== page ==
Lauren: Part of balancing the job of executive is to decide whether we should promote larger campus-wide initiatives and events that reach more students, or to cultivate stronger relationships and supports for different community groups. This year we have done more outreach to a cross-section of student groups on campus to specifically address their needs, and help develop a stronger relationship with the ASSU. In doing so, we tried our best to empower student groups by connecting them as directly as possible to the resources and administrators who would help forward their missions. In doing so, we functioned as a connector as opposed to an intermediary.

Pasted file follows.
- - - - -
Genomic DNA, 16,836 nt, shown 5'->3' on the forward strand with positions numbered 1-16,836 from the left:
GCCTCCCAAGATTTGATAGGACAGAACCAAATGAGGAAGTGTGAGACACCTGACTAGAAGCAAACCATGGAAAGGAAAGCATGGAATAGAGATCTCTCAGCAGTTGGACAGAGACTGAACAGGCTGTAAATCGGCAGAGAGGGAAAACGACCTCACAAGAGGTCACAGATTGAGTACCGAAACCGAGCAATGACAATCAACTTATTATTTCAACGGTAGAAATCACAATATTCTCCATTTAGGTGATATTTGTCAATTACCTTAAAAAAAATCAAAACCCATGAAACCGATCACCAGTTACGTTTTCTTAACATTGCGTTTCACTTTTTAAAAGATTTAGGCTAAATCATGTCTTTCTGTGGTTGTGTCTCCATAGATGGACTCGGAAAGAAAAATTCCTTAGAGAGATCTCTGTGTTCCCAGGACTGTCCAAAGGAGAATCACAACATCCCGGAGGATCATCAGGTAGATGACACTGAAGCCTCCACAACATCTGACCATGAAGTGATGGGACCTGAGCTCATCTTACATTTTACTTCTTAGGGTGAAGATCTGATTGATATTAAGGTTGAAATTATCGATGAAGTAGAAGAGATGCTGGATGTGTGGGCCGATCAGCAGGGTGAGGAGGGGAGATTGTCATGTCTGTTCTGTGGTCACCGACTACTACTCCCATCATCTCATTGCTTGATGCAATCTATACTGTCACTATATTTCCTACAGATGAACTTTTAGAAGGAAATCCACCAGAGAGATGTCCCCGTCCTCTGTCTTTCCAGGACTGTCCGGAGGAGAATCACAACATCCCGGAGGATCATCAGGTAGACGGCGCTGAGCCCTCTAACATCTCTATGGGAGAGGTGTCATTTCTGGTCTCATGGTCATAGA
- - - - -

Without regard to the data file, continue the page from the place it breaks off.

SR: Last year, we asked Melanie Kannokada and Aneto Okonkwo what the biggest challenge facing you was. They answered,
“Unifying the organization under a coherent vision, prioritizing projects, and funding — the general fee measure did not pass (it needed a 2/3 vote)– meaning there will still be a very limited pool of money to be allocated to the ever increasing amount of student groups.”
How have you succeeded?
Elizabeth: Although I agree that there needs to be a unified coherent vision, I think that vision already exists — to serve the needs of Stanford students. Like any governmental institution, there are different approaches to accomplishing that outcome and it may not necessarily be “unified.” Different people have different ways of reaching that end. Unfortunately, we cannot choose our successors. That’s the glory of democracy. If it isn’t working one way, we change it and make it work another way.
SR: What are the greatest challenges and opportunities facing your successors?